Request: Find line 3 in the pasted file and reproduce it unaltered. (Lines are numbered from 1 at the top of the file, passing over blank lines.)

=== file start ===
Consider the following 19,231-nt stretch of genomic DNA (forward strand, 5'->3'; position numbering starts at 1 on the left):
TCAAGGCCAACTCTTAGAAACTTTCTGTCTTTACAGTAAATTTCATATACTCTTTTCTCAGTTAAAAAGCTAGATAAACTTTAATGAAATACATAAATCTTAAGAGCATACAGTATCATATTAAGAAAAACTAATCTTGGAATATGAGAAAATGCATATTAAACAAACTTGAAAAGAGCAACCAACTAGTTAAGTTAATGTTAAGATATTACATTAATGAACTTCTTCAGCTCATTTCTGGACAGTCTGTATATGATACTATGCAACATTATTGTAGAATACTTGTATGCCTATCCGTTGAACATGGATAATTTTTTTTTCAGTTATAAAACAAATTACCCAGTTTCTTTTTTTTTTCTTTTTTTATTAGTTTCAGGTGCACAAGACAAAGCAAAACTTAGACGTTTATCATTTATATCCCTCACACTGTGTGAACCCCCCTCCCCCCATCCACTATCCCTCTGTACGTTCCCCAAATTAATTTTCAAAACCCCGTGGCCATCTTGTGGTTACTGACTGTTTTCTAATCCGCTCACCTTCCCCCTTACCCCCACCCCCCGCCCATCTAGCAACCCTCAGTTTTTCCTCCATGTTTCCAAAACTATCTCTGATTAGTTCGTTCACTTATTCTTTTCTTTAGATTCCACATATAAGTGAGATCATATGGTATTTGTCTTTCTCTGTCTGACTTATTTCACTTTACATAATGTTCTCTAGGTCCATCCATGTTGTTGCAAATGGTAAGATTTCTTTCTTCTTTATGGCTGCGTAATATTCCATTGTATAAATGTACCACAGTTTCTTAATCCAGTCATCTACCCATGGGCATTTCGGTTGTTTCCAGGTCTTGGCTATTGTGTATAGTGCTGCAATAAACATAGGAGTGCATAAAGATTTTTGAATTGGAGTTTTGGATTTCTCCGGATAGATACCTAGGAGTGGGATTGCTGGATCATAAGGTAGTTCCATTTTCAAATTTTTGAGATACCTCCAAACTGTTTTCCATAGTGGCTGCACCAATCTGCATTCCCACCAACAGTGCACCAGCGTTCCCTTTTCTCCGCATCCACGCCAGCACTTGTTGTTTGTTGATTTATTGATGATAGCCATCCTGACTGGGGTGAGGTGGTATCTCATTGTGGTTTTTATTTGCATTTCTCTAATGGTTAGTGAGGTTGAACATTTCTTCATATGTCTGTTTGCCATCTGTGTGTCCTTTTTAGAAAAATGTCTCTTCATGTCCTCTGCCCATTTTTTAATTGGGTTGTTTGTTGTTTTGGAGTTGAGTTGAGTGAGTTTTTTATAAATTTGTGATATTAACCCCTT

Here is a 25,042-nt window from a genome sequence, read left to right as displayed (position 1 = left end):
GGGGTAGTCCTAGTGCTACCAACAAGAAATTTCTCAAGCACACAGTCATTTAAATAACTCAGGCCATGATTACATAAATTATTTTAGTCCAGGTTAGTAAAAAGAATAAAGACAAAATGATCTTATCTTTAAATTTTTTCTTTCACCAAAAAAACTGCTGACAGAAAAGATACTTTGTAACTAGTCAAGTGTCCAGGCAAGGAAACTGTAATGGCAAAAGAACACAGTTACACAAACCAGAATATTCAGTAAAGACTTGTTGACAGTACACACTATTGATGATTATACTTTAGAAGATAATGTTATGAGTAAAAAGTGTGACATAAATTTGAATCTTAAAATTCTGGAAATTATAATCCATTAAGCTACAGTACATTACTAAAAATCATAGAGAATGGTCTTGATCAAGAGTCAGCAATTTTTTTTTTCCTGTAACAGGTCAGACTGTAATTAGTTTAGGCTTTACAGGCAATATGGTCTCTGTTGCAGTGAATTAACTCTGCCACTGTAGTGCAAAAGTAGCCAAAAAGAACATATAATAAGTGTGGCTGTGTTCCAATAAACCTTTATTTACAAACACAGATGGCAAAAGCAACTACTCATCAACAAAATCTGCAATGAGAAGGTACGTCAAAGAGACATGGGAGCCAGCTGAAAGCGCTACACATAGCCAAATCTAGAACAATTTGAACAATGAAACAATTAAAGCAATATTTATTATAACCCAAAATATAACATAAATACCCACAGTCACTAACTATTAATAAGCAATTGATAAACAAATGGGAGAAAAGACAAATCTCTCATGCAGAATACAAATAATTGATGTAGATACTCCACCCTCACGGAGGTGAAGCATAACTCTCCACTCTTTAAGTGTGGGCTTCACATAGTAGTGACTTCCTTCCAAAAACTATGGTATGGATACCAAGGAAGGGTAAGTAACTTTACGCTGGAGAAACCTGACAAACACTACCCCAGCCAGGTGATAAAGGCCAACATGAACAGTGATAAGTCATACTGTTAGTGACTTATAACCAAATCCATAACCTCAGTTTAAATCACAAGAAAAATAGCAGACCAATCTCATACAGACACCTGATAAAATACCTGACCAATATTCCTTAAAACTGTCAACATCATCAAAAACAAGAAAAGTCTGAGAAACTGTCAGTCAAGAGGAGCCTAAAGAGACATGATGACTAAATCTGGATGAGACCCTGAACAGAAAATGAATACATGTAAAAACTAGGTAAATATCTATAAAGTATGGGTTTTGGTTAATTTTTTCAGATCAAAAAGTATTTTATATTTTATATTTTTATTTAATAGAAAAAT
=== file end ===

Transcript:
Here is a 25,042-nt window from a genome sequence, read left to right as displayed (position 1 = left end):